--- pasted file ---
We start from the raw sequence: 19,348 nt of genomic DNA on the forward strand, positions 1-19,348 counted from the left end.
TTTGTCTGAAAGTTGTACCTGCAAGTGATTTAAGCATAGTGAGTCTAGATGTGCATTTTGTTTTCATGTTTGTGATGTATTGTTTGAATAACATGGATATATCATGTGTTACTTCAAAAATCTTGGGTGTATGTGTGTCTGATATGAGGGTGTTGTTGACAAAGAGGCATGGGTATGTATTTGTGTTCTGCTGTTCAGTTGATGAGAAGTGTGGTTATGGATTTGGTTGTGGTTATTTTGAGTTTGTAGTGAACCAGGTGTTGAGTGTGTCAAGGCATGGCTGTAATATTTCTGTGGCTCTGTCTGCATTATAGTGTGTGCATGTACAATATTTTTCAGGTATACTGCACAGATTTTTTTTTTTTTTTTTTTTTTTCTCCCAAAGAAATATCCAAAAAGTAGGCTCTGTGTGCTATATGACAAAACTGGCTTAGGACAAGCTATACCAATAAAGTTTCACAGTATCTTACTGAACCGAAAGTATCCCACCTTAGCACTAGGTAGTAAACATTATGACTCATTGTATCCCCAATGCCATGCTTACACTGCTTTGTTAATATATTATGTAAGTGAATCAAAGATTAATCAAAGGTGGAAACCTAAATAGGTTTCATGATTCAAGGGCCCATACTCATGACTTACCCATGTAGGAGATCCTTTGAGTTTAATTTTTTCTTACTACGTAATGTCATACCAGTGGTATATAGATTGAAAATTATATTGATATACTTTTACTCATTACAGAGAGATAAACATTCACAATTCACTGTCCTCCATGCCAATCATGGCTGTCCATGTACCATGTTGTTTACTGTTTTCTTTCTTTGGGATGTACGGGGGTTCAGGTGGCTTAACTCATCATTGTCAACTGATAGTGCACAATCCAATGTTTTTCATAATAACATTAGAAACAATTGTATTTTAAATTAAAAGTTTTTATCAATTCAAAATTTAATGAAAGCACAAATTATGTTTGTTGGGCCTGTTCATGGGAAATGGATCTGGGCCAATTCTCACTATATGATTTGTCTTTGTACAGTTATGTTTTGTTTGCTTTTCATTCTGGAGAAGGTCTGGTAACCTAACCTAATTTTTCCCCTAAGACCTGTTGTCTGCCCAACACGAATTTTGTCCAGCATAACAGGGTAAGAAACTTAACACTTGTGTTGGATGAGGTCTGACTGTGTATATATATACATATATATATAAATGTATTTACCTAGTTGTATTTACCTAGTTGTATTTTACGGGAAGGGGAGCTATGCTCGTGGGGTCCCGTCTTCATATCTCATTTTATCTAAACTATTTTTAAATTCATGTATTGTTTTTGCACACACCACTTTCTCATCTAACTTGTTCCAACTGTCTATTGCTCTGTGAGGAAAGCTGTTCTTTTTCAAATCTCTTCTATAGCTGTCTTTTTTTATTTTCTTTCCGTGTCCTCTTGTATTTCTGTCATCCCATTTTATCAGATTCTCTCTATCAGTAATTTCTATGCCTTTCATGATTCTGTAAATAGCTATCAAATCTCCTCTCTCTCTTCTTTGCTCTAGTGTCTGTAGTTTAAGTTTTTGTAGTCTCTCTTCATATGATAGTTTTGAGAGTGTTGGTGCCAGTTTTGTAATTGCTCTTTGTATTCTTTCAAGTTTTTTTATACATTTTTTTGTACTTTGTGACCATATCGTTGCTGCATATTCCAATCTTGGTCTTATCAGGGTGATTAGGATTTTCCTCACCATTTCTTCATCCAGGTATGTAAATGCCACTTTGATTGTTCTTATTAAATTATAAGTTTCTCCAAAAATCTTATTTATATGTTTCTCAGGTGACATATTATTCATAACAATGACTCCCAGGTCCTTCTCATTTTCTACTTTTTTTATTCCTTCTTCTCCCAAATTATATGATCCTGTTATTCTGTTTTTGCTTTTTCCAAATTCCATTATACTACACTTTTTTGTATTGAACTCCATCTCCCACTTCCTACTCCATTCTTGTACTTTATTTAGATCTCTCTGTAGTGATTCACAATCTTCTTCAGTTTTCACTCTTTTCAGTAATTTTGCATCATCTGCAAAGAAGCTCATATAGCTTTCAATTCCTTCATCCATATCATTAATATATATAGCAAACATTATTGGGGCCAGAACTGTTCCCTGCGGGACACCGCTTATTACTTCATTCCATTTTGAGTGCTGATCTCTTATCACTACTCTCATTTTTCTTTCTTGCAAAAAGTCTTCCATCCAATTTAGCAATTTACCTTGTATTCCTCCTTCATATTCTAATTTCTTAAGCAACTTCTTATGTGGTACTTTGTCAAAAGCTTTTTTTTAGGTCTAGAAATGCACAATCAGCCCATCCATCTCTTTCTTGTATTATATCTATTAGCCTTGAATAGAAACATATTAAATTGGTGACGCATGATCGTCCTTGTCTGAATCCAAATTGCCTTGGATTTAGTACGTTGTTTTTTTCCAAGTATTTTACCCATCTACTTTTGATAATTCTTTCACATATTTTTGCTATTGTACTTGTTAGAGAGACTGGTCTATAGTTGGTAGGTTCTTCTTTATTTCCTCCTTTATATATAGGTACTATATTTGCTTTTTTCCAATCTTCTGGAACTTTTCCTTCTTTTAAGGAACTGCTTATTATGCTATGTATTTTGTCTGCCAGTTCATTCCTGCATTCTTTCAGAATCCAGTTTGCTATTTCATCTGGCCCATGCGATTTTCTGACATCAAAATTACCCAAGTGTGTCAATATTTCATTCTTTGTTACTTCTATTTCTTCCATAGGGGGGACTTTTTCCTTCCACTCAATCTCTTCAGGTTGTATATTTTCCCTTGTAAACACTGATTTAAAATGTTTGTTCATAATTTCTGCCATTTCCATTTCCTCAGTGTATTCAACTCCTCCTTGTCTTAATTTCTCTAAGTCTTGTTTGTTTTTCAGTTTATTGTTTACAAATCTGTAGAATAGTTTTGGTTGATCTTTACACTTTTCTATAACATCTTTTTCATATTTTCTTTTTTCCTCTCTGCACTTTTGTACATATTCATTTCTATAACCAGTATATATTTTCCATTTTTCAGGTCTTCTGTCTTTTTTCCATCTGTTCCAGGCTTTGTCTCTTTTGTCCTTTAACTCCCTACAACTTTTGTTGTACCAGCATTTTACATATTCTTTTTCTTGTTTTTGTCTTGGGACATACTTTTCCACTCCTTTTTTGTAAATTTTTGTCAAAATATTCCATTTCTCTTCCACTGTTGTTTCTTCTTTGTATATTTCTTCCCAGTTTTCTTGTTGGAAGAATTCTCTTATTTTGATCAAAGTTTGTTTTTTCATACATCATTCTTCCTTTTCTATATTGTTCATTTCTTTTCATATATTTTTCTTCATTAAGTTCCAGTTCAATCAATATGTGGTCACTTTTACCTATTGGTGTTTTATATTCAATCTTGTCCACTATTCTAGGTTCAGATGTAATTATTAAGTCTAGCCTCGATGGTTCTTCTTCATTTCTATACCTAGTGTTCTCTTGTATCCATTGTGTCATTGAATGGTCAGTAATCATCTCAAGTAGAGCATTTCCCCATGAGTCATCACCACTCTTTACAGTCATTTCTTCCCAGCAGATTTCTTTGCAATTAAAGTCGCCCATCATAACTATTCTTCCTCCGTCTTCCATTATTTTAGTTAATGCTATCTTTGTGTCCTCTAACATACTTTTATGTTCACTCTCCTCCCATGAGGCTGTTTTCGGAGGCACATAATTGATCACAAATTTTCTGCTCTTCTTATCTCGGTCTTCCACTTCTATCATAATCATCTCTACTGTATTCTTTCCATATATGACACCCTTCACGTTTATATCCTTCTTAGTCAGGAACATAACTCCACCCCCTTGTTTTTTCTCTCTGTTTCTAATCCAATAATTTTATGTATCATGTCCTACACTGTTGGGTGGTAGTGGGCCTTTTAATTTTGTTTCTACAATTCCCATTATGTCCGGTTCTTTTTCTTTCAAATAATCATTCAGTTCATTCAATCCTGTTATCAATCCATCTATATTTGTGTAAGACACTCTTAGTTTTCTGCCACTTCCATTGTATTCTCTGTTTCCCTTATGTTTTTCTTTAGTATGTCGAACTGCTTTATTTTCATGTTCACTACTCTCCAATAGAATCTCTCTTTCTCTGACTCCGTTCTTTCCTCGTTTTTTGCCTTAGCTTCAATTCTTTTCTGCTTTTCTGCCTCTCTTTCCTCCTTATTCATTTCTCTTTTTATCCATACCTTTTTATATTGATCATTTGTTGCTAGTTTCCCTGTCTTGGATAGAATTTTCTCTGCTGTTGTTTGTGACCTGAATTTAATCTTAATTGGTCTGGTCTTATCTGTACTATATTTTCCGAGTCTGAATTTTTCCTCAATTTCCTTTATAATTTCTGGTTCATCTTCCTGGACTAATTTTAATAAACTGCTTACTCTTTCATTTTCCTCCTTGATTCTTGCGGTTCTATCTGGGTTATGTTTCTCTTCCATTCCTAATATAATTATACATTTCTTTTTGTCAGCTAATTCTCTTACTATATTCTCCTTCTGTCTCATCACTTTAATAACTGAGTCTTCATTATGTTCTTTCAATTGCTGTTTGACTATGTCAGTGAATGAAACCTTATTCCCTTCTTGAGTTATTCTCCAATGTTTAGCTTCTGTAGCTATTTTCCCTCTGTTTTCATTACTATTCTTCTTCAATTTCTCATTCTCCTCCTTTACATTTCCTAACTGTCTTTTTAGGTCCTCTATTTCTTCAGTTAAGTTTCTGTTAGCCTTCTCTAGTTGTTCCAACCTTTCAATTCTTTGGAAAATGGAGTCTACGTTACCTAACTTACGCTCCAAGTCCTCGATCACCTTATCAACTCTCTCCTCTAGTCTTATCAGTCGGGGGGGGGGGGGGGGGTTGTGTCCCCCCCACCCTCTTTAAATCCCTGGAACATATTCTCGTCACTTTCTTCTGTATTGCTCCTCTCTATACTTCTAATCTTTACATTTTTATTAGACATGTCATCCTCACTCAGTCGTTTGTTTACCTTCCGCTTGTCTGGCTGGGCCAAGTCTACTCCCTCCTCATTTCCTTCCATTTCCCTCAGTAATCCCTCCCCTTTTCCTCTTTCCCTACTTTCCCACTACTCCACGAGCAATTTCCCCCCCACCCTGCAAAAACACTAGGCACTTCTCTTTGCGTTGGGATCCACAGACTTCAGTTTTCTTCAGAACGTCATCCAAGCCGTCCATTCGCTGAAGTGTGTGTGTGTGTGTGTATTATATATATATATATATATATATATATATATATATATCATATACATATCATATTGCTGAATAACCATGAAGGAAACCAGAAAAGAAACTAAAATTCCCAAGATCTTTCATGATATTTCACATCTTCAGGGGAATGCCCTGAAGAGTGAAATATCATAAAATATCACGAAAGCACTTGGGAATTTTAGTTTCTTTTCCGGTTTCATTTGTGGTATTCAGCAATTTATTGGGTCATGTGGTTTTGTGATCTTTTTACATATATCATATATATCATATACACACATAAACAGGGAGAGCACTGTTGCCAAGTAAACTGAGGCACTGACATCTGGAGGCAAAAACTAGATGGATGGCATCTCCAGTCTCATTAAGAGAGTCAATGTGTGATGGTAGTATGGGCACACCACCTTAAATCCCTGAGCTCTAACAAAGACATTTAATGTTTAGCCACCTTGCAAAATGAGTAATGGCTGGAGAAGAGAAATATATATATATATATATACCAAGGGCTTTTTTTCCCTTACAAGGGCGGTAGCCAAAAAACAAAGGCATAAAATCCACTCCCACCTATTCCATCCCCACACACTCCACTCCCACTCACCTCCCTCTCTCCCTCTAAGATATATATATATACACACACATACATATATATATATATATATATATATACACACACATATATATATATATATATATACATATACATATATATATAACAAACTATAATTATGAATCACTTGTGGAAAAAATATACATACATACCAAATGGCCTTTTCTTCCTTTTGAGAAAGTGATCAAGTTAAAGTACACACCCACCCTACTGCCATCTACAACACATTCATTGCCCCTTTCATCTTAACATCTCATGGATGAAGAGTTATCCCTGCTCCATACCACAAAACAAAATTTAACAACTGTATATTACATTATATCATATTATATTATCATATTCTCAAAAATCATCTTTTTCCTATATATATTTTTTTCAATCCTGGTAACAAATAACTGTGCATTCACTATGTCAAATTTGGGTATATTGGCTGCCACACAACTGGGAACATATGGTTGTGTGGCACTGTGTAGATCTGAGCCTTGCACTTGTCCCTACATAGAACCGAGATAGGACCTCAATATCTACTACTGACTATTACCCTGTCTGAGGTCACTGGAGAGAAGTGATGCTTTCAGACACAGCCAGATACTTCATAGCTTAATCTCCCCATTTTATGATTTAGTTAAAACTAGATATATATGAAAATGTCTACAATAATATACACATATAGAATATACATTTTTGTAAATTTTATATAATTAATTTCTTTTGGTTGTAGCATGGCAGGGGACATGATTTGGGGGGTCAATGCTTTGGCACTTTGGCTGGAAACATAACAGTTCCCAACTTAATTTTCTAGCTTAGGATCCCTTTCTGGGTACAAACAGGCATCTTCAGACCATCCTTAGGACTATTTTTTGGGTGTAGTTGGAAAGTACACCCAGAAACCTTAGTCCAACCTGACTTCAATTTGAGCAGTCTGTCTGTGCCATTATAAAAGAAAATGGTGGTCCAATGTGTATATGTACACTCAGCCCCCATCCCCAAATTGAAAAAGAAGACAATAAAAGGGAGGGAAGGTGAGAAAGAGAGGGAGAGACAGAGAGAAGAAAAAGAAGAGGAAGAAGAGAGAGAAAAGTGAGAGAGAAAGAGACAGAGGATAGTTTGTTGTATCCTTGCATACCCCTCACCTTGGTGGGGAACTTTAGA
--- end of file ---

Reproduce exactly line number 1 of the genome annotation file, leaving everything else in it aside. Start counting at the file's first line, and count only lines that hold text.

We start from the raw sequence: 19,348 nt of genomic DNA on the forward strand, positions 1-19,348 counted from the left end.